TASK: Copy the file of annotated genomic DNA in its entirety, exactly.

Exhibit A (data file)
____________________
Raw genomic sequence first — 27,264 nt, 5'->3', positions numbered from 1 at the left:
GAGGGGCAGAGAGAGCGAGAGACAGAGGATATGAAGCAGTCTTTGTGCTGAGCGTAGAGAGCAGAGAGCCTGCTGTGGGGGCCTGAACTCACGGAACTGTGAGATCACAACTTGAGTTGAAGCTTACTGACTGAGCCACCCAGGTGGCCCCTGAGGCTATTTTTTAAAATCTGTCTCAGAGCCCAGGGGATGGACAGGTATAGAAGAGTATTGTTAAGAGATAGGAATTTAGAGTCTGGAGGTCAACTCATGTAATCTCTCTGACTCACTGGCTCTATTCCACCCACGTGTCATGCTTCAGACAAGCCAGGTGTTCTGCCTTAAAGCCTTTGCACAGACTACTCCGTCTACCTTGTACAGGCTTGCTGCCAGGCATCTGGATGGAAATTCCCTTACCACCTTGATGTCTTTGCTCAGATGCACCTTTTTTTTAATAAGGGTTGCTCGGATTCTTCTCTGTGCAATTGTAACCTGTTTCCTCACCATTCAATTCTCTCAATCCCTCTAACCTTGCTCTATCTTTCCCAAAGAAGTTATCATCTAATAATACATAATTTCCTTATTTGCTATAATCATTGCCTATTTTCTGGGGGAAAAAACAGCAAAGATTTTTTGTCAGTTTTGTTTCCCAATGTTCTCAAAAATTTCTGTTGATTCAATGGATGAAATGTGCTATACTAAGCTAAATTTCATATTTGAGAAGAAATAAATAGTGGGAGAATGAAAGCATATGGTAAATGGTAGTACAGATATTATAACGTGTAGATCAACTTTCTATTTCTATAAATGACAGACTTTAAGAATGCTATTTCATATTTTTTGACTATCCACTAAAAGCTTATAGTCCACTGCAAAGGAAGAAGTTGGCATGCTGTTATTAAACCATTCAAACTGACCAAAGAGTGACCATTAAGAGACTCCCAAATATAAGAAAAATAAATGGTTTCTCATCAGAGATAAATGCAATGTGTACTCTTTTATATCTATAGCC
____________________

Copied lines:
Raw genomic sequence first — 27,264 nt, 5'->3', positions numbered from 1 at the left:
GAGGGGCAGAGAGAGCGAGAGACAGAGGATATGAAGCAGTCTTTGTGCTGAGCGTAGAGAGCAGAGAGCCTGCTGTGGGGGCCTGAACTCACGGAACTGTGAGATCACAACTTGAGTTGAAGCTTACTGACTGAGCCACCCAGGTGGCCCCTGAGGCTATTTTTTAAAATCTGTCTCAGAGCCCAGGGGATGGACAGGTATAGAAGAGTATTGTTAAGAGATAGGAATTTAGAGTCTGGAGGTCAACTCATGTAATCTCTCTGACTCACTGGCTCTATTCCACCCACGTGTCATGCTTCAGACAAGCCAGGTGTTCTGCCTTAAAGCCTTTGCACAGACTACTCCGTCTACCTTGTACAGGCTTGCTGCCAGGCATCTGGATGGAAATTCCCTTACCACCTTGATGTCTTTGCTCAGATGCACCTTTTTTTTAATAAGGGTTGCTCGGATTCTTCTCTGTGCAATTGTAACCTGTTTCCTCACCATTCAATTCTCTCAATCCCTCTAACCTTGCTCTATCTTTCCCAAAGAAGTTATCATCTAATAATACATAATTTCCTTATTTGCTATAATCATTGCCTATTTTCTGGGGGAAAAAACAGCAAAGATTTTTTGTCAGTTTTGTTTCCCAATGTTCTCAAAAATTTCTGTTGATTCAATGGATGAAATGTGCTATACTAAGCTAAATTTCATATTTGAGAAGAAATAAATAGTGGGAGAATGAAAGCATATGGTAAATGGTAGTACAGATATTATAACGTGTAGATCAACTTTCTATTTCTATAAATGACAGACTTTAAGAATGCTATTTCATATTTTTTGACTATCCACTAAAAGCTTATAGTCCACTGCAAAGGAAGAAGTTGGCATGCTGTTATTAAACCATTCAAACTGACCAAAGAGTGACCATTAAGAGACTCCCAAATATAAGAAAAATAAATGGTTTCTCATCAGAGATAAATGCAATGTGTACTCTTTTATATCTATAGCC